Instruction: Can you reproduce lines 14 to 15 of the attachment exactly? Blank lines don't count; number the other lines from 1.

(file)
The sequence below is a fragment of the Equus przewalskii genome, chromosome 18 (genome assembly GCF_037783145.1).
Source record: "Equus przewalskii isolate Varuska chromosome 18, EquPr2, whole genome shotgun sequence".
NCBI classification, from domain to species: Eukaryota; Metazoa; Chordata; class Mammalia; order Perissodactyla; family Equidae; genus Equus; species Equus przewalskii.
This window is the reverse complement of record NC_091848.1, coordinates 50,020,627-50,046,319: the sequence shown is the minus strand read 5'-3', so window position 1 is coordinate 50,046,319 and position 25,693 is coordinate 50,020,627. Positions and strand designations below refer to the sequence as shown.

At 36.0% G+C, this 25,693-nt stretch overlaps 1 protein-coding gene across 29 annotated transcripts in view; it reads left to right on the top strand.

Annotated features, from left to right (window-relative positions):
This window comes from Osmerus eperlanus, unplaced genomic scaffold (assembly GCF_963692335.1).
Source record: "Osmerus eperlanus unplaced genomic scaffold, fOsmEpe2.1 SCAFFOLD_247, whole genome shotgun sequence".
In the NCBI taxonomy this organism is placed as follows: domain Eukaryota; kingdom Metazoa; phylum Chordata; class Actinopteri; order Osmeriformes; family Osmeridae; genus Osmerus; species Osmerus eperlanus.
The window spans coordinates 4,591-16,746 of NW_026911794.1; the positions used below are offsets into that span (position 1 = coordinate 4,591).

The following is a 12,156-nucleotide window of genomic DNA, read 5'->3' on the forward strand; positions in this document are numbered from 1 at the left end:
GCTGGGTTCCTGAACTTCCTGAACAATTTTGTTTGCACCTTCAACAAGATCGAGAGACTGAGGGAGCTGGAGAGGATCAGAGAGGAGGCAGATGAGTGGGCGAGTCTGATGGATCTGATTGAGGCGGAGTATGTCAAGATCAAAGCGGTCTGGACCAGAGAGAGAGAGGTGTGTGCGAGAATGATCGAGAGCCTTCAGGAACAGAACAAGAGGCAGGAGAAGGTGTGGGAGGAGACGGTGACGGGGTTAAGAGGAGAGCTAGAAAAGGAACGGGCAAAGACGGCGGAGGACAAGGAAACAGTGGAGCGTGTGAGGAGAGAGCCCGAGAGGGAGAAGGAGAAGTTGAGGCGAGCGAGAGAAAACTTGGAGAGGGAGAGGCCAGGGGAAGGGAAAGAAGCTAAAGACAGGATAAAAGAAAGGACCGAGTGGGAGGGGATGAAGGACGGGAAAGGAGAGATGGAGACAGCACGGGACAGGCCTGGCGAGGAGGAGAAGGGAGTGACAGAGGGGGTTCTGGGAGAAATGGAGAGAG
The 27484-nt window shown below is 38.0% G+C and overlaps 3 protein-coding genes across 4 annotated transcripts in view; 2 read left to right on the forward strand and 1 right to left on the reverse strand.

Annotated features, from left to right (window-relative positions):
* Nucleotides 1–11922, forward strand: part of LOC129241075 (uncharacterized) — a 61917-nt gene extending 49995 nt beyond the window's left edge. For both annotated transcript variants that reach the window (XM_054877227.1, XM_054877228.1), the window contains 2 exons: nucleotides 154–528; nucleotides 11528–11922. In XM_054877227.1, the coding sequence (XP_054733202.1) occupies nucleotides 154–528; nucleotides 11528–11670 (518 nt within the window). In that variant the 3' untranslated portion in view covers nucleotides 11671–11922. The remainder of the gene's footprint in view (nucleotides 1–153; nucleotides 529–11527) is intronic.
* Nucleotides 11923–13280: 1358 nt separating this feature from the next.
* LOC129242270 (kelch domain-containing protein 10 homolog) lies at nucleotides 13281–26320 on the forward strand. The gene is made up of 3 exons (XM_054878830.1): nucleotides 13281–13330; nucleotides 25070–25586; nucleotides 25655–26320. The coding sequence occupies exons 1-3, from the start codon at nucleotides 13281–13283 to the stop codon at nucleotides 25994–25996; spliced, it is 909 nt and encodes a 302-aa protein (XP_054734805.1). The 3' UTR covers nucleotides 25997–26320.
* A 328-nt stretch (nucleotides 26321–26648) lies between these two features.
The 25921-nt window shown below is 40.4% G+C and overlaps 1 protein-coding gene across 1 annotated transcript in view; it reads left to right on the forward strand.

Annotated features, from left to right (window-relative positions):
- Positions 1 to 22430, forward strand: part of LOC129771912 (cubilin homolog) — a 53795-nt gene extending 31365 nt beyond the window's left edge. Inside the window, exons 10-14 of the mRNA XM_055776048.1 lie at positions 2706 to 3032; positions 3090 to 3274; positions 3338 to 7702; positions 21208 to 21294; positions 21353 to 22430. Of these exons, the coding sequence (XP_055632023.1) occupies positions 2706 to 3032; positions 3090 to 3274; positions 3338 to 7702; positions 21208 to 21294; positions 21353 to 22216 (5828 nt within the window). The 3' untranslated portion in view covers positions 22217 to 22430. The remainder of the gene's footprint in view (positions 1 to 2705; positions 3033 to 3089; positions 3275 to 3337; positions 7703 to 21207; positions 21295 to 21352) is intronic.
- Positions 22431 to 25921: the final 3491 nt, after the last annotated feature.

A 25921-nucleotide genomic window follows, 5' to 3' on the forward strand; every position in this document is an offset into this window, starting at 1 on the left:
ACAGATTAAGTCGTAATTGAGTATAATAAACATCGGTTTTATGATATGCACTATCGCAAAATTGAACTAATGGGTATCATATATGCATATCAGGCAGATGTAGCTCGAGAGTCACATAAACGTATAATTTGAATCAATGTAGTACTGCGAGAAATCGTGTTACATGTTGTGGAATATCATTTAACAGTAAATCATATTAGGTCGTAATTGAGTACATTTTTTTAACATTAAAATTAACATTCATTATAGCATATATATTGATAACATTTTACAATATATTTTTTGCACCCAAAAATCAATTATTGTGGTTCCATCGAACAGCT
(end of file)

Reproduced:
Annotated features, from left to right (window-relative positions):
* Nucleotides 1–11922, forward strand: part of LOC129241075 (uncharacterized) — a 61917-nt gene extending 49995 nt beyond the window's left edge. For both annotated transcript variants that reach the window (XM_054877227.1, XM_054877228.1), the window contains 2 exons: nucleotides 154–528; nucleotides 11528–11922. In XM_054877227.1, the coding sequence (XP_054733202.1) occupies nucleotides 154–528; nucleotides 11528–11670 (518 nt within the window). In that variant the 3' untranslated portion in view covers nucleotides 11671–11922. The remainder of the gene's footprint in view (nucleotides 1–153; nucleotides 529–11527) is intronic.